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Lawmen—  the fallen

by Nancy Christofferson
HUERFANO — If Huerfano County were to establish a roll of honor of its fallen lawmen, there are at least a half a dozen officers who were killed by violence during their terms of office between the years of 1880 and 1940.
The first lawman to die through another’s hand was Jose Delores Esquibel. Esquibel’s family had moved into Huerfano County in 1867, and he served as sheriff for three terms, or six years. Though he owned a bar himself, he was murdered in Gordon’s saloon in January 1881, leaving a young widow, Eliza. The county commissioners appointed Pedro Garcia to fill out Esquibel’s term. When election time rolled around the following November, Garcia, a Democrat, faced off with Miguel A. Vigil. Garcia was defeated and took the decision so hard he moved to Las Animas County “in disgust”, according to the newspaper, the Huerfano Herald. He may have died there. Eliza, however, returned to Walsenburg and lived to the ripe old age of 96, dying in 1957. Eliza holds the record for being married to two sheriffs.
Esquibel was just 34 years old when he was shot. Several men were implicated in his murder and the county commissioners issued a $500 reward for the capture of one Henry McGin. Another man, Joseph Grant, called Kansas or Topeka, was arrested and faced trial in Pueblo County, where he was acquitted. The fate of McGin is unknown.
Edward Farr, also county sheriff, was murdered July 16, 1899 in New Mexico, where he had gone to assist in the capture of Black Jack Ketchum and his gang who had robbed a train not far from Raton. He left no children. Farr had been elected in 1895, defeating Charles Harriman. If he was born in November 1867, as his biographies note, he was just 32 at the time of his death. Farr had served as deputy under the previous sheriff, Walter O’Malley. In 1896 Harriman became Walsenburg’s marshal. Harriman, coincidentally, was a former partner of the Farr brothers because his sister Lois was married to Jeff Farr, who was appointed to fill the unexpired term of his brother as sheriff.
Ed Farr, in his time, was the only person in Walsenburg to accessorize his cutter with sleigh bells, so must have cut quite a figure during snowstorms, and purchased the first electrical searchlight for his department. After Jeff became sheriff, he attended the trial of William McGinnis in Texas in October 1899. The result of the trial went unrecorded, but in April 1905, Pinkerton agents arrested a J.B. Franks for the same murder. It was thought Franks was an alias for the famous bandit Elzy Lay, who reputedly did not pay for this or any other crime.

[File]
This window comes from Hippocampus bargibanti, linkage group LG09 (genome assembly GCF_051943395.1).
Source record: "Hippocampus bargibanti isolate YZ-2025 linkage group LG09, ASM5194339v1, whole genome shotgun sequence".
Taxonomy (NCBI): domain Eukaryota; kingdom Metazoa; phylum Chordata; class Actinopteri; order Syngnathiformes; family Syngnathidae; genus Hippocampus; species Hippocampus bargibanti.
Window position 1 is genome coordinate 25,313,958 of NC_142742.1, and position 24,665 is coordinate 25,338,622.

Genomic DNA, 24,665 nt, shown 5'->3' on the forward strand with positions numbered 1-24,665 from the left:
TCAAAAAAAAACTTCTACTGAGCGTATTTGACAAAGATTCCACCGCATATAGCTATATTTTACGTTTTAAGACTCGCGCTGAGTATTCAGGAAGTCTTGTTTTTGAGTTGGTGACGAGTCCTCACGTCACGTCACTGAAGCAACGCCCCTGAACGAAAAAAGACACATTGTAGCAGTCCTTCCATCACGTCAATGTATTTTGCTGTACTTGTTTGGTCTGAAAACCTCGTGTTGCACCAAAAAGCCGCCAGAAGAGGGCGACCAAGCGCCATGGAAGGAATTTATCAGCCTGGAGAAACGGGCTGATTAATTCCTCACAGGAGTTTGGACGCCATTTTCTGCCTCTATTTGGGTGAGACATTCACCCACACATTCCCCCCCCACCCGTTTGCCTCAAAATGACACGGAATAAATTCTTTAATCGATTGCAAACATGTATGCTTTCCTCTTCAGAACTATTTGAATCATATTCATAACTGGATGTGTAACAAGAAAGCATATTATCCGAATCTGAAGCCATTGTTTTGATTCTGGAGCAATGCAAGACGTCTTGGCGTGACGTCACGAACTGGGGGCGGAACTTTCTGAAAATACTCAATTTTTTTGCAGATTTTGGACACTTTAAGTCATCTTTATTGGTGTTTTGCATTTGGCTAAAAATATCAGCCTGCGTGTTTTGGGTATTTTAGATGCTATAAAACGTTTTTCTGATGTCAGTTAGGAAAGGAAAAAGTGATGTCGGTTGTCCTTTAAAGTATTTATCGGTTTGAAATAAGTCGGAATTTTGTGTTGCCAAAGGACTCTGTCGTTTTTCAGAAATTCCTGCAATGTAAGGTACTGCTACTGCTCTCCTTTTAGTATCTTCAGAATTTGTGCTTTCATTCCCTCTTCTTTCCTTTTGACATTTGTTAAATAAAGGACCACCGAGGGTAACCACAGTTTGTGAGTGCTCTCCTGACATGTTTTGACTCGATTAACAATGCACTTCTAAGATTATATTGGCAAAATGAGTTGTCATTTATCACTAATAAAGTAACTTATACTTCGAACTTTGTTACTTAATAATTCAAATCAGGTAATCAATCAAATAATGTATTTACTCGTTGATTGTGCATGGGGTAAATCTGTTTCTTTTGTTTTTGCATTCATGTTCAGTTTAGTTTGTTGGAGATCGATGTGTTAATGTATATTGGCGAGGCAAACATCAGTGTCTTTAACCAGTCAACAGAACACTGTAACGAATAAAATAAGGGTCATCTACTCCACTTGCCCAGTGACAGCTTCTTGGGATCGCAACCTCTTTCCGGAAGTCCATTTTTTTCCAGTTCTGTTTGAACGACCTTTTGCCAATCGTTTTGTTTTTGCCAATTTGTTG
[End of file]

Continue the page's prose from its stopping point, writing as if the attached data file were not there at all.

E.S Lavender was appointed by Sheriff Jeff Farr as the deputy to serve the Rouse, Lester and Pryor coal camps in the early 1900s. He may have been Huerfano County’s first black officer. He got into a shooting affray with a J.J. Herring (possibly Harris) in the Pryor Saloon in June 1906. Herring killed Lavender, but the officer got off a fatal shot and both died the same day. E.S. was 44 years old, and his wife died at the same age just six months later. The couple had no children. They are buried in Walsenburg Masonic Cemetery.
Jack Rose was hired by Walsenburg City Council as Chief of Police in 1923. It was Rose who received the $75 per month for upkeep of his motorcycle, the council obviously having not yet sprung for a car. Rose and his deputy H.E. Robart were out searching for bootleg whiskey one day in January 1924 when they were shot and killed by an Italian, who then killed himself. Not much is known about either of these officers, but Robart had been a resident of Walsenburg for some years and had operated a lumber and supply company back in the ‘teens. This is the only instance, thankfully, in which more than one officer was murdered.
One of Huerfano’s most tragic murders was that of sheriff’s deputy Fidel Aguirre in May 1938. Gruesomely, this became known as the Fence Post Murder in local lore.
Deputy Aguirre was in the employ of Sheriff Claud Swift and was assigned to watch over a dance being held May 14 in Gardner. The Peralta brothers, called Pete and Paul but actually named Placedes and Pablo, no doubt well lubricated from an evening of libations, attacked Aguirre and brutally beat him with a fence post. He was found by party-goers collapsed outside the building and was rushed to Lamme Hospital in Walsenburg, where he died within hours. In June, the FBI reported Aguirre had also been stabbed.
Fidel Aguirre left a wife, Josephine, and eight children. The Walsenburg World-Independent started a campaign to raise funds for the family, and by May 19 there was $116.50 in it, and by May 24, $233.50. Hopefully, more was raised, but 1938 was not a good year in Huerfano or any other county because of the Great Depression and ongoing drought.
The Peralta brothers escaped the wrath of those at the dance who found Aguirre’s nearly lifeless body, but were soon apprehended. Sheriff Swift took them to Trinidad for incarceration, fearing retribution. The Peraltas were found guilty at trial in October and were sent off to the state penitentiary in Canon City to serve life sentences.
At least one other officer was killed on duty in Huerfano County, though he was not from here. Deputy Warden J.B. Russell in June 1913 followed an escaped convict from Canon City to La Veta. In a shootout in the convict’s mother’s home, both the convict and warden were mortally wounded, and died at the scene.
By the very nature of their work, many law enforcement officers in Huerfano County have put their lives on the line. Many were wounded, and many were forced to injure or kill others. As many as a half a dozen officers who left the area were killed on duty in other cities.
These six, however, who died between 1881 and 1938, are on the roll of honor of the Huerfano County Sheriff’s Department and Walsenburg Police Department.